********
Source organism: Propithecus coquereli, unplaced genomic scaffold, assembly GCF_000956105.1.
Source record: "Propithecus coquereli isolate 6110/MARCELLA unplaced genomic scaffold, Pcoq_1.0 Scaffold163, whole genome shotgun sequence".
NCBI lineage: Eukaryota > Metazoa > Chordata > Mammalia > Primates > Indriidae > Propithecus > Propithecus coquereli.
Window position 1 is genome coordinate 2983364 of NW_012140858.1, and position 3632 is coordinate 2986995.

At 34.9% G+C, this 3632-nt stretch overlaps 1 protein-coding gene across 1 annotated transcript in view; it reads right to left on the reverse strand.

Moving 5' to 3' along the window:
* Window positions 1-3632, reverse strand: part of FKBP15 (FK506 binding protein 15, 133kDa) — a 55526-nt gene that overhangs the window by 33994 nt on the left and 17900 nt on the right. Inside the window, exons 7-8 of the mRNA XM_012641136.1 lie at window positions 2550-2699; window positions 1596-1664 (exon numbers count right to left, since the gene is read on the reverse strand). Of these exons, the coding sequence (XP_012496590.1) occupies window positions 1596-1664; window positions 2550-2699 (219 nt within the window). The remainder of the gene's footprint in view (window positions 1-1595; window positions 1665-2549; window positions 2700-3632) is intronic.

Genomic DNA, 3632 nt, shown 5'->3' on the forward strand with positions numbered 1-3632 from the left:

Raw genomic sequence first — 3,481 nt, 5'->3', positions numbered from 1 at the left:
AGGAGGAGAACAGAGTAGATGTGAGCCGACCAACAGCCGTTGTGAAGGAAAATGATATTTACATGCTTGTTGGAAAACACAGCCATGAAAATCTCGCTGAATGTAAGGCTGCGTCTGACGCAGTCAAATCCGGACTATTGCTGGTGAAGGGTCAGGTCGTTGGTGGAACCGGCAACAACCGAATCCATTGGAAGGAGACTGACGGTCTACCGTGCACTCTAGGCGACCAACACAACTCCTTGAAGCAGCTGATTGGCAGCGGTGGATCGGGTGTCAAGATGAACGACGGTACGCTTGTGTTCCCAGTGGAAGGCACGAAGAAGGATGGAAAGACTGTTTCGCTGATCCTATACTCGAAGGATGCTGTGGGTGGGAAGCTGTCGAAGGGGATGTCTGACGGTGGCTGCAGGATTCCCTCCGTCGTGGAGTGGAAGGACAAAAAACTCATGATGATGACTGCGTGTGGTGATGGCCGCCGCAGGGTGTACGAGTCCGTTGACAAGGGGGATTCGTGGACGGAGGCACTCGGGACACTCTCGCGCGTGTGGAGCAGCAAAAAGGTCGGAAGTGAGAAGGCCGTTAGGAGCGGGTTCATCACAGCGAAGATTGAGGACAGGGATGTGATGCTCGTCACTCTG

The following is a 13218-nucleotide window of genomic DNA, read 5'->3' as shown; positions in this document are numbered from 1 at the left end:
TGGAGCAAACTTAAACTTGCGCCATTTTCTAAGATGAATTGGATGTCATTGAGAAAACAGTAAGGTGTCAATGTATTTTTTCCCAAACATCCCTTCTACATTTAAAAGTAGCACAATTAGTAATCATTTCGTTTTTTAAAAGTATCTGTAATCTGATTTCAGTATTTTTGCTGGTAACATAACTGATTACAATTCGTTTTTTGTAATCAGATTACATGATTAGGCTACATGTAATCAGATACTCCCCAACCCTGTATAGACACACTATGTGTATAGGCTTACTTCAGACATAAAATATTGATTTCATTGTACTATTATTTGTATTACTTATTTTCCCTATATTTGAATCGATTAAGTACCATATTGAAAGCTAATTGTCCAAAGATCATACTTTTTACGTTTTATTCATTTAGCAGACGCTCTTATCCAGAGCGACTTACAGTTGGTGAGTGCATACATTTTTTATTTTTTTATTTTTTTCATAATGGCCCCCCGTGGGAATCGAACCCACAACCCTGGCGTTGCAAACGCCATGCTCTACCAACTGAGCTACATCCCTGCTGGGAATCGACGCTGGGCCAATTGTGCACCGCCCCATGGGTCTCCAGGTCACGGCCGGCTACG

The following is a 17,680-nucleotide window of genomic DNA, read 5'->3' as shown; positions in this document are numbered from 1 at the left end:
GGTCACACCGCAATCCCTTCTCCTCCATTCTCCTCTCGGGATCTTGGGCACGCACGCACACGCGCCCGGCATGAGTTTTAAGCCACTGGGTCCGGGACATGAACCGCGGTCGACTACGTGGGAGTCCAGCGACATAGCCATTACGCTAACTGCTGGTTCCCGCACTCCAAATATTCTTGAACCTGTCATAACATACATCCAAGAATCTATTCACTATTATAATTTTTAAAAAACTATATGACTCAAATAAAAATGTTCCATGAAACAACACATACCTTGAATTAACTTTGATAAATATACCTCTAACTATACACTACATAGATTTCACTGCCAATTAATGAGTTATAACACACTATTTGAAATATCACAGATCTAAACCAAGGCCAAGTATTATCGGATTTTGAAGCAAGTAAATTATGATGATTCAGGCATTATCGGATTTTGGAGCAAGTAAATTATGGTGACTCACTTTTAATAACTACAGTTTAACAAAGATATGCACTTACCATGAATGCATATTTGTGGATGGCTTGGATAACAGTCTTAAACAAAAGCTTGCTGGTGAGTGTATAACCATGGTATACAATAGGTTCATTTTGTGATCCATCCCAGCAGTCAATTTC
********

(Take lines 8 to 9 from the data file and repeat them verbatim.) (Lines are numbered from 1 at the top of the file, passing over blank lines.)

Genomic DNA, 3632 nt, shown 5'->3' on the forward strand with positions numbered 1-3632 from the left:

Raw genomic sequence first — 3,481 nt, 5'->3', positions numbered from 1 at the left: